Domains, architecture, and design
1. The best programmers can take a complex problem, break it down into smaller pieces, solve each of those pieces, and then put everything back together to solve the initial problem.
2. Software is just a tool for solving domain problems. Since it’s needed in almost all domains, develop in one that interests you. If you understand a domain well and are passionate about it, you’ll be a much better, more motivated developer. You’ll also be exponentially more valuable and lucrative to companies hiring in your chosen domain.
3. Don’t let one domain pigeonhole you into one way of coding. An example would be a mobile developer who is mainly good at hooking together existing APIs but can’t come up with a sane data representation. Don’t be a one-trick pony.
4. Plan your code away from the computer. It will help you build a clear mental model before you start. You use the same strategy in writing, because if you don’t have an outline, your content becomes a messy stream of consciousness.
5. “When you’re stuck, write your program on paper. I’m serious. It’s magic. This is standard practice in programming competitions. (I think it works because when you don’t have to think about syntax you have more excess brainpower to solve the actual problem.)” (Source)
7. As an architect, you can’t have blind spots in your understanding of your applications and their execution environments. You need to know how things work in the front end (UI), the back end, the data store, the OS, any virtualization layers, the hardware, the network, and the data center.
Languages, tools, and advancing from beginner to intermediate
8. Contribute to open-source projects as a bridge from beginner to intermediate. Collaborate with the developers of the project and attend meetups to collaborate with other developers in person.
9. Don’t let anything get in the way of that initial motivation to learn programming and just build something. Sometimes you block yourself by having too much focus on reading books or resources first. Other times beginners will try to find the perfect first language. Your first language doesn’t matter. What matters is learning to program well. Just start coding.
10. “Learning programming languages is NOT learning how to program. Focus on programming techniques, problem solving, and analytical skills, not on learning as many languages as you can.”
11. Learn multiple programming paradigms such as object-oriented programming, functional programming, reflective programming, etc. Believe it or not, your programming in one paradigm will improve after studying an alternative paradigm.
12. “Wherever possible, always choose the simpler programming language. More complex languages increase the cognitive load on your brain. Simpler languages do not necessarily give up anything in terms of power or expressiveness.”
13. Beginners learn just enough of their tools to get by. To become an intermediate or expert developer, you need to know your tools cold. Learn all of the features, menus, and context menus. Learn to use them without a mouse by memorizing keyboard shortcuts. Find every “tips and tricks” article available.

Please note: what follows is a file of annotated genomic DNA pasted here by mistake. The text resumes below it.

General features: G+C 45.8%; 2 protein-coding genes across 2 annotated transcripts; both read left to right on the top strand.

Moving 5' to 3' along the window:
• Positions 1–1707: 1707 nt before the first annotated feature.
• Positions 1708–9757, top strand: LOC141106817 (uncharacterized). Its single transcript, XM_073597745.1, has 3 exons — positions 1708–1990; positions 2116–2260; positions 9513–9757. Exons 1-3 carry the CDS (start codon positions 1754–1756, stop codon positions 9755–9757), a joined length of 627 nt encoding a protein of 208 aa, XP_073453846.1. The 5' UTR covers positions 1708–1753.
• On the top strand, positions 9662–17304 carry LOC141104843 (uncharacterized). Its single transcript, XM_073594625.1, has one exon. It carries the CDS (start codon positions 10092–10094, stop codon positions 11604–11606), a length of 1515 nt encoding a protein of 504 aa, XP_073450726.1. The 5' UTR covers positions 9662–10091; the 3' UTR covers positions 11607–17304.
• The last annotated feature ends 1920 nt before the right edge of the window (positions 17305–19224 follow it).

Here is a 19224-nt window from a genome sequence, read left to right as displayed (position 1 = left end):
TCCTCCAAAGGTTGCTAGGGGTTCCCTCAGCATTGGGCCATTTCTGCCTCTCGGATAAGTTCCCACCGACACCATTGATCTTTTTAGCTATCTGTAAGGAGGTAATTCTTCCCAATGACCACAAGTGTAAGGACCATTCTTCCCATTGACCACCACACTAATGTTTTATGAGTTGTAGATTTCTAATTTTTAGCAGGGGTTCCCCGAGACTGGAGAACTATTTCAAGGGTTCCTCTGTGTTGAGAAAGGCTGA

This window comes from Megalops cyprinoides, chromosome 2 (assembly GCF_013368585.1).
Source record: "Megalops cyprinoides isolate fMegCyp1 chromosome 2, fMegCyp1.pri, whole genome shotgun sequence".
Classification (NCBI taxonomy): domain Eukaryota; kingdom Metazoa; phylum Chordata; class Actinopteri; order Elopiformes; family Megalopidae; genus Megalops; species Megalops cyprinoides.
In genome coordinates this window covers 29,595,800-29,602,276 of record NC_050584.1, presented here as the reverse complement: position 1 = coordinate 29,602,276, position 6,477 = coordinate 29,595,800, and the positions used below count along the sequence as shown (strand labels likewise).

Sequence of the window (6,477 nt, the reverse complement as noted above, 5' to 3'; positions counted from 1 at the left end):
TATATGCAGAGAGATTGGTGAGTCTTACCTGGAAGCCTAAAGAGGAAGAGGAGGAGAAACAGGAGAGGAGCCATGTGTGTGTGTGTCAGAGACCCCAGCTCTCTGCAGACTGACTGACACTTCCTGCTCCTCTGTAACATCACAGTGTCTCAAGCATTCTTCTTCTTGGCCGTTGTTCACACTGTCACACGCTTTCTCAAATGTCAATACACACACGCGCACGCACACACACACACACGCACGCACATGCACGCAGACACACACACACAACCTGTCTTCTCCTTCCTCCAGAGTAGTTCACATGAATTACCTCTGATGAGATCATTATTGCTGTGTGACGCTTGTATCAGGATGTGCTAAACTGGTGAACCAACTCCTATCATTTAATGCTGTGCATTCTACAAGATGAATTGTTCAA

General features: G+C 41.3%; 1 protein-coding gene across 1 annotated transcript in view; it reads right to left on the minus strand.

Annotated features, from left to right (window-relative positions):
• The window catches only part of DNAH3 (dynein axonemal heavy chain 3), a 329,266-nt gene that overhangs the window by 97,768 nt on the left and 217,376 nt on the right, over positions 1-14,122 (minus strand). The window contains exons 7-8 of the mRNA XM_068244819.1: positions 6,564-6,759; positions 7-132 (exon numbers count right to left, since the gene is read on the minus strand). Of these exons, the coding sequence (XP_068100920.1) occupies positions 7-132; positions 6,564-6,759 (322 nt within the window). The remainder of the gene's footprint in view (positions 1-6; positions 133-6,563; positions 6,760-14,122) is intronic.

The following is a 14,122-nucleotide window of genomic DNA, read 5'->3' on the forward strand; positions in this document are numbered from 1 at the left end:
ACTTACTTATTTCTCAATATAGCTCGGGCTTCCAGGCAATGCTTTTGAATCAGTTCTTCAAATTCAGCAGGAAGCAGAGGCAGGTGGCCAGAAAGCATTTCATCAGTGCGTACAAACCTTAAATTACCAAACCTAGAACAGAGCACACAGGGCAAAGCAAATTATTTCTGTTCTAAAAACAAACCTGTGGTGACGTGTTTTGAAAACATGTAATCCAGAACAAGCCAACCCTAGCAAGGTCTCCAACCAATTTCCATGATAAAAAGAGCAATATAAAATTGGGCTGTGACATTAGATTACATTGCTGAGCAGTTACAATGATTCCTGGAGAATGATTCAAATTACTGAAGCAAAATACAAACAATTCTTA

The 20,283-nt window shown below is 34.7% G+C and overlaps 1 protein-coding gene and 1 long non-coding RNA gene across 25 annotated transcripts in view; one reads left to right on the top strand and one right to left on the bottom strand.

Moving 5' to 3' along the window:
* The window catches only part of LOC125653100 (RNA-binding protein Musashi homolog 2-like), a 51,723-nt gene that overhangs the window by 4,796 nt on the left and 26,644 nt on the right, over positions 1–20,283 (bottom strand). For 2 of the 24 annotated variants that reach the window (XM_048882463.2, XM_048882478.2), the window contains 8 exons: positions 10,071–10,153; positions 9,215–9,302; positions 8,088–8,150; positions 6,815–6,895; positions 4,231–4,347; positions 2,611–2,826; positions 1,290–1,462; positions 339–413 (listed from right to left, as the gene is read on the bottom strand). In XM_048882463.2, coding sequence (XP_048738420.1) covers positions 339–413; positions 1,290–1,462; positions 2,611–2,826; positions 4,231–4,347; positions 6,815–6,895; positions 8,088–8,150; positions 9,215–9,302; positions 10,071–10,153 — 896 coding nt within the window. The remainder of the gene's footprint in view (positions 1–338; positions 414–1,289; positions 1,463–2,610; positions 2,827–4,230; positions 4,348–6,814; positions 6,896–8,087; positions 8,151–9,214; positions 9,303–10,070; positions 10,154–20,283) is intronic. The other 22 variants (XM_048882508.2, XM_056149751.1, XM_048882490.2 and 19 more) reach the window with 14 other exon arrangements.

14. Learn your stack on the deepest levels before you decide to reinvent the wheel. Peter Nixey gives a few good examples: “If you are a Ruby developer take time to learn the language’s incredible range of methods. If you are a Node developer, take time to understand the architecture, the methods, and the mindset of Node. If you are an Angular developer go right up to the rock-face and understand the logic behind the incredible architecture the core team is forging there right now. Ask before you invent.” (Source)
15. The same goes for the languages you work in. Learn the most important libraries for your use cases. The more libraries you’re aware of, the less likely you are to try reinventing the wheel.
16. Whenever you can, use programming languages that will eliminate entire classes of run-time errors. To do that, look for languages with features like strong typing, static typing, managed memory, and/or immutable data.
17. “Frameworks, libraries, languages, never mind if you can’t understand what you find under the hood on your first attempt. You can always put them aside and return to them later, just see to it that you can take them apart and have a look. All the rules you have to follow when you first learn were invented by someone, you can make them yours to reinvent with some persistence. Steer clear of tools that put barriers in the way of this activity, those make you depend on them in the wrong way.” (Source)
—Jan Christian Meyer
18. “[When reading high-quality code], it might be tempting to look for main() and start from there, but you’re likely to spend a lot of time just reading set-up code and command-line parsing. I prefer to scan the filenames to look for some activity that interests me and then dig into those files. It’s not crucial to understand the whole project or the ins and outs of the entire design, you’ll wear yourself out doing this. Read the code. Look at the comments, see what the authors are doing, and how they went about it.” (Source)
19. Create some of your own tools. (But of course, if you’re going to use it in production, make sure it’s not another wheel reinvention.)
20. Make common programs that have been made before. Not for a production project (see “reinventing the wheel”), but as a learning project. If other developers can make a calculator, text editor, paint, Tetris, or Pong, then so can you. Look at several examples of these apps written by more experienced developers and try to learn their tricks.
21. Develop an aesthetic appreciation for code. Read the source code of famous open-source tools and frameworks such as Ruby on Rails or Jenkins, and get familiar with norvig.com. Over time, you need to train yourself to know what great code looks like and what bad code “smells” like.